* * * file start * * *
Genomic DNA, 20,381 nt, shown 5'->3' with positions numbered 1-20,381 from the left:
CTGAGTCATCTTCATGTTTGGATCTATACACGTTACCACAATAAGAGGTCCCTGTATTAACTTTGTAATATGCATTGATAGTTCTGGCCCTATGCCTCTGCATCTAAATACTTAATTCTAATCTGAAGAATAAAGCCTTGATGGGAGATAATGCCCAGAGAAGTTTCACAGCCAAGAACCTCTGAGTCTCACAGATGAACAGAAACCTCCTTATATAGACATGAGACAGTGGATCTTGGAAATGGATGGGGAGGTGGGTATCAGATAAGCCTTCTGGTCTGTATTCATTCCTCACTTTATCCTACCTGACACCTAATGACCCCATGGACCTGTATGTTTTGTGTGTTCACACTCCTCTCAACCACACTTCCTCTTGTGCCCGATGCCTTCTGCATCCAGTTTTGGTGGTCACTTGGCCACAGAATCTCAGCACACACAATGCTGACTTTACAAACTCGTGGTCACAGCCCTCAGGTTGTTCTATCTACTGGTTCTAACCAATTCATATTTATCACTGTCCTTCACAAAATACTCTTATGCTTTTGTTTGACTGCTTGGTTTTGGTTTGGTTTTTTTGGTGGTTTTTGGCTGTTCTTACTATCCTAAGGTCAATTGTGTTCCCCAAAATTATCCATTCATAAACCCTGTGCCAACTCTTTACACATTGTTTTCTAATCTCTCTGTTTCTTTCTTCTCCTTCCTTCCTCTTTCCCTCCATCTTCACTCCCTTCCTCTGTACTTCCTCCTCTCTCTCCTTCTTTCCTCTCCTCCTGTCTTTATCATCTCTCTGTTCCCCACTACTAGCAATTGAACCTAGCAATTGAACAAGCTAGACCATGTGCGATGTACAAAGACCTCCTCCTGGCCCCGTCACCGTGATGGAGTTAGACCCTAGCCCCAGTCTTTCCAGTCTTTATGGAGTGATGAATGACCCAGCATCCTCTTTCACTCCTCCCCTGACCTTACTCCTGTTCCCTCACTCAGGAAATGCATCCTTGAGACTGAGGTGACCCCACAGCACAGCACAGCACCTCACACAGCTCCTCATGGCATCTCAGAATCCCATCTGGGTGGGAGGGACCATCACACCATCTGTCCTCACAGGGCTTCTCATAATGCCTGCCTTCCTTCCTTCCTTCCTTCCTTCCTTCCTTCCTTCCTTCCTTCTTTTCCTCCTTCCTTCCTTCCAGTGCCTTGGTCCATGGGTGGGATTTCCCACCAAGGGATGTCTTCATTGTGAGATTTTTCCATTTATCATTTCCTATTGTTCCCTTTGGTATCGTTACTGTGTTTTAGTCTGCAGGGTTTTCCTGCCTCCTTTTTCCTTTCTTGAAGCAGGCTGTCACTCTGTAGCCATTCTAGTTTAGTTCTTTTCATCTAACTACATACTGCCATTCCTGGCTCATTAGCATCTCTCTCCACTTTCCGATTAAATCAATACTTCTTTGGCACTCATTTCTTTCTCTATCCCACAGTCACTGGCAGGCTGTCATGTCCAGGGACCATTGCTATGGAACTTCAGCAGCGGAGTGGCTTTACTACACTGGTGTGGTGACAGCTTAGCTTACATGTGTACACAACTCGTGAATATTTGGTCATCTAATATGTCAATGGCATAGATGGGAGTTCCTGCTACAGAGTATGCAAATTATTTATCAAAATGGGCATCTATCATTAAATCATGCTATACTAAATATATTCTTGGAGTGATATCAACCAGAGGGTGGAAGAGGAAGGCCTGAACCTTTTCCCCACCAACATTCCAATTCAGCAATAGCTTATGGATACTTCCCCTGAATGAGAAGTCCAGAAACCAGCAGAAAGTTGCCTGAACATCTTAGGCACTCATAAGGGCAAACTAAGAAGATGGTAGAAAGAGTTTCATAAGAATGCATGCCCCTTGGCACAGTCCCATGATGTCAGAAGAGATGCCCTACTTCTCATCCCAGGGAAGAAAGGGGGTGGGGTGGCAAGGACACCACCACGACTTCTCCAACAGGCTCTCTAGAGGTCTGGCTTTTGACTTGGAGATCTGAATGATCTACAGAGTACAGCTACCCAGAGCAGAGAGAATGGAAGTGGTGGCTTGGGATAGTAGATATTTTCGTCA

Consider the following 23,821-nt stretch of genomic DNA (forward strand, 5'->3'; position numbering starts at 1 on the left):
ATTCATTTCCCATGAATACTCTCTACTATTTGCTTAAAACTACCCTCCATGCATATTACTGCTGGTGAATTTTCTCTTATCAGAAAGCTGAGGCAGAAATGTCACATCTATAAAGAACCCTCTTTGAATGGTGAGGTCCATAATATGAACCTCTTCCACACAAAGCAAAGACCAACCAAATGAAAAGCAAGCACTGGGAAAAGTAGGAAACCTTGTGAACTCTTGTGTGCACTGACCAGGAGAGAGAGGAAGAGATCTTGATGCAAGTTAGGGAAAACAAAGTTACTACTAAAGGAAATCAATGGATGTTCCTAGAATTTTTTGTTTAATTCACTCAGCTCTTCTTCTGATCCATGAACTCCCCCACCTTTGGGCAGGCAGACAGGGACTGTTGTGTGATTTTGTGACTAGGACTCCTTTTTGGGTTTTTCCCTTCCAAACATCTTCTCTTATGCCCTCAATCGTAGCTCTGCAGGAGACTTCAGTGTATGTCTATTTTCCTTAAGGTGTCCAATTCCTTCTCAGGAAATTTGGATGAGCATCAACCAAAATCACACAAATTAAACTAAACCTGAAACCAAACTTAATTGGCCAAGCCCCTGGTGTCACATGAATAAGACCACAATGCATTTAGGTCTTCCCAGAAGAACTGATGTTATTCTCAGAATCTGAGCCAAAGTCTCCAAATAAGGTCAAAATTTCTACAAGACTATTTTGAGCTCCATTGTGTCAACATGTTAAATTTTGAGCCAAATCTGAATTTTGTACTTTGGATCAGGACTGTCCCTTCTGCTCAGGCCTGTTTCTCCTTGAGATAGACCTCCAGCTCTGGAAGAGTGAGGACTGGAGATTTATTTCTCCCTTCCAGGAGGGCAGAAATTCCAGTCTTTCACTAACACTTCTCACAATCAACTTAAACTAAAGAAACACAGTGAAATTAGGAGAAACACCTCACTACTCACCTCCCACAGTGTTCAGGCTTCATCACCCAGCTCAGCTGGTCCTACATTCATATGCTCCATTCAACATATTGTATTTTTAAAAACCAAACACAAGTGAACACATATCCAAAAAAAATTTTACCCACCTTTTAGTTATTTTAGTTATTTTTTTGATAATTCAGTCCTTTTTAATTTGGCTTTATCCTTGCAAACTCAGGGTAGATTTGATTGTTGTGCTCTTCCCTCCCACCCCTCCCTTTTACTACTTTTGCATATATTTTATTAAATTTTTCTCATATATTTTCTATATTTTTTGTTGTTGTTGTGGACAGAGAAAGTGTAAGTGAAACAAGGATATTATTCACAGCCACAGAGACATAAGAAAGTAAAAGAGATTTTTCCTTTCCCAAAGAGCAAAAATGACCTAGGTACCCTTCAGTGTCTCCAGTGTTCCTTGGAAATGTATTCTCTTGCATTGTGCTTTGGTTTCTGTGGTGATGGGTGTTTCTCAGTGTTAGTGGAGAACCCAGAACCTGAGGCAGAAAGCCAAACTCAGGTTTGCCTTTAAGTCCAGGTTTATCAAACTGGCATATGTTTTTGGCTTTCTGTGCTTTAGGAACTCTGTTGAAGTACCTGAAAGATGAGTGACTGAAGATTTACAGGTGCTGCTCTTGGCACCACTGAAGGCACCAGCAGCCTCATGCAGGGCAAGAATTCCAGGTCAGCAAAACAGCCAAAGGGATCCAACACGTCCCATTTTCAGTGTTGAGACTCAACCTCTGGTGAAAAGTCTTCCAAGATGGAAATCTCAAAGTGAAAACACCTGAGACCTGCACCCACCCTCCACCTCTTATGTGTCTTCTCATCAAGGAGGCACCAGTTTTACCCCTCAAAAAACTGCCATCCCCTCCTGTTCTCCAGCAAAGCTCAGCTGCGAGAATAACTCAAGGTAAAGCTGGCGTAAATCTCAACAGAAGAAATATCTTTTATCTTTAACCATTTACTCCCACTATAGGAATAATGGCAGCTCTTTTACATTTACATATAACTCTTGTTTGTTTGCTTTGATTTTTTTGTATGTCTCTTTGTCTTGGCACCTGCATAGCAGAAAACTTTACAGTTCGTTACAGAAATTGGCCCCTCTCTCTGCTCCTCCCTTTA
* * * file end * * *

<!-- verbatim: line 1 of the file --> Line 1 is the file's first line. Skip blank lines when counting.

Genomic DNA, 20,381 nt, shown 5'->3' with positions numbered 1-20,381 from the left: